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Kind of numb: almost half of the USA is used to raise cows

 
gardener
Posts: 3487
Location: Fraser River Headwaters, Zone3, Lat: 53N, Altitude 2750', Boreal/Temperate Rainforest-transition
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There are 5600 bison in Wood Buffalo National Park in Alberta.  There a more than 10,000 in Canada.  The group in Wood Buffalo National Park is the largest free-roaming herd of bison in the world. There's lots of info on wood bison here:  https://www.pc.gc.ca/en/nature/science/especes-species/liste-list/eep-sar3u#a1
 
pollinator
Posts: 917
Location: Greybull WY north central WY zone 4 bordering on 3
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Some things to add to this.

For those saying go back to wild life how are you going to regulate poplulations and grazing patterns.  By natural means it means bringing back predators in droves which makes it a less efficient as a food producer.  Human control possibly better but you still need to regulate grazing or you will do environmental damage too.

Any ruminant's biggest advantage is they take a crop that we cannot utilize and convert it to one that we can.

Most of the assumptions on cattle are far from the truth.  If you look at the cowspiracy video for example it assumes all cows are raised in the worst possible way, that all water that hits the ground can be directly used for human benefit, that the land is destroyed for other uses.  It ignores the fact that most of the water for grazing situations is going into the ground and unless the area is paved over will not be available for direct human use, and that ranchers don't want to spend money making hay if they can simply graze.  It also ignores the fact that much of that land does not have better uses and that used properly for grazing it stores carbon  It also ignores the benefits derived.  For example in my area irrigation increases greatly the carrying capacity of this area for wild life.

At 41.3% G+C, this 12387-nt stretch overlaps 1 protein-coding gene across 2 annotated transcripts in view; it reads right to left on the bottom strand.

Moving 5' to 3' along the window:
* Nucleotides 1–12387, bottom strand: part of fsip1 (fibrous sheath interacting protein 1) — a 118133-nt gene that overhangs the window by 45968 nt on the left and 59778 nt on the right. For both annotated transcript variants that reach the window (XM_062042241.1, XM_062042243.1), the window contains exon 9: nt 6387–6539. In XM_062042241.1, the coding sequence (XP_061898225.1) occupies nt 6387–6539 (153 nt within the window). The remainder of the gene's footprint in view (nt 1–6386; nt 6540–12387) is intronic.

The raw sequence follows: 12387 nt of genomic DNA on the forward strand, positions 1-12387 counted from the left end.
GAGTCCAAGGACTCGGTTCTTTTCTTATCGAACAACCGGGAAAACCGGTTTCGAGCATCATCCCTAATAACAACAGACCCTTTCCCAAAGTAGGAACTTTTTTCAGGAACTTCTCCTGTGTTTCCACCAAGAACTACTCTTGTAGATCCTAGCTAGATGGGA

Suggest taking modern soils sciences classes first on soil carbon building.  Then look at Savory's info on grazing.  Will we be better off eliminating meat?  If Savory is even partially right I would argue the answer is no.  Do we need to change what is best practices?  Most certainly yes.   It might look something like this.  Ruminats are grazed thru the late spring and into late fall.  Now the intensive control to reach Savory's grazing will wreck most first world ranches because the cost in labor is to high.  But we might solve that with technology.  Do it right and ranching becomes a no fossils fuels harvesting machine that produces both food and fuel.
 
pollinator
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Location: Southern Oregon
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Personally, I would like to see people more closely match livestock to land. Lots of people in southern Oregon raise beef cattle. The land here is not really suited to that, goats are a much better choice. We have lots of native shrubs that goats love that don't require irrigation. They also help with fuels reduction in a heavy fire area. The problem is the solution.
 
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